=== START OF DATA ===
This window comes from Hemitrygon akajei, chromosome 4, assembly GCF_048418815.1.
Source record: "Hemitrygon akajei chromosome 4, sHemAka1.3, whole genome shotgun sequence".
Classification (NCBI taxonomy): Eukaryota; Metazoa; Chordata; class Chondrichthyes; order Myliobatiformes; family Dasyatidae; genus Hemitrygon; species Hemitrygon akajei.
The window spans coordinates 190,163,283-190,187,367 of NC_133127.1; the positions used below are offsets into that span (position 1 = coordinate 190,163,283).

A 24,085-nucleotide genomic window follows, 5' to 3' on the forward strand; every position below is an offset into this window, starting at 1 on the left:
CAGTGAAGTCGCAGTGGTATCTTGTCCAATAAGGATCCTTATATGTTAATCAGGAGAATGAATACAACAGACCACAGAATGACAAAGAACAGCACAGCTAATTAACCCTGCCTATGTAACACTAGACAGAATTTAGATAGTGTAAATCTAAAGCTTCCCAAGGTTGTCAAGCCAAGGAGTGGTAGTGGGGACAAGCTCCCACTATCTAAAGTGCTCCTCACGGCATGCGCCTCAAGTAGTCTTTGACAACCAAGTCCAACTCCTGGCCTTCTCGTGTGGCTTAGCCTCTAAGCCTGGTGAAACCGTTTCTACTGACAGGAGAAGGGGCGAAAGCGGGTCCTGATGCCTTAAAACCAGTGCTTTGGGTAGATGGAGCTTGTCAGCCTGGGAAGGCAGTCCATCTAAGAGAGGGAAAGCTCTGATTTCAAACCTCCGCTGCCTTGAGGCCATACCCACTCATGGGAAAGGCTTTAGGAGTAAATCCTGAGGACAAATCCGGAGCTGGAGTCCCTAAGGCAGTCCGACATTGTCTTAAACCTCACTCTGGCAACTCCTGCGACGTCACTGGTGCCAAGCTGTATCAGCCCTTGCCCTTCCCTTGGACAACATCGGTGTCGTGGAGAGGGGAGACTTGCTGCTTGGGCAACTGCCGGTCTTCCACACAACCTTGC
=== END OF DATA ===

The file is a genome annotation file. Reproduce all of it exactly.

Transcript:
This window comes from Hemitrygon akajei, chromosome 4, assembly GCF_048418815.1.
Source record: "Hemitrygon akajei chromosome 4, sHemAka1.3, whole genome shotgun sequence".
Classification (NCBI taxonomy): Eukaryota; Metazoa; Chordata; class Chondrichthyes; order Myliobatiformes; family Dasyatidae; genus Hemitrygon; species Hemitrygon akajei.
The window spans coordinates 190,163,283-190,187,367 of NC_133127.1; the positions used below are offsets into that span (position 1 = coordinate 190,163,283).

A 24,085-nucleotide genomic window follows, 5' to 3' on the forward strand; every position below is an offset into this window, starting at 1 on the left:
CAGTGAAGTCGCAGTGGTATCTTGTCCAATAAGGATCCTTATATGTTAATCAGGAGAATGAATACAACAGACCACAGAATGACAAAGAACAGCACAGCTAATTAACCCTGCCTATGTAACACTAGACAGAATTTAGATAGTGTAAATCTAAAGCTTCCCAAGGTTGTCAAGCCAAGGAGTGGTAGTGGGGACAAGCTCCCACTATCTAAAGTGCTCCTCACGGCATGCGCCTCAAGTAGTCTTTGACAACCAAGTCCAACTCCTGGCCTTCTCGTGTGGCTTAGCCTCTAAGCCTGGTGAAACCGTTTCTACTGACAGGAGAAGGGGCGAAAGCGGGTCCTGATGCCTTAAAACCAGTGCTTTGGGTAGATGGAGCTTGTCAGCCTGGGAAGGCAGTCCATCTAAGAGAGGGAAAGCTCTGATTTCAAACCTCCGCTGCCTTGAGGCCATACCCACTCATGGGAAAGGCTTTAGGAGTAAATCCTGAGGACAAATCCGGAGCTGGAGTCCCTAAGGCAGTCCGACATTGTCTTAAACCTCACTCTGGCAACTCCTGCGACGTCACTGGTGCCAAGCTGTATCAGCCCTTGCCCTTCCCTTGGACAACATCGGTGTCGTGGAGAGGGGAGACTTGCTGCTTGGGCAACTGCCGGTCTTCCACACAACCTTGC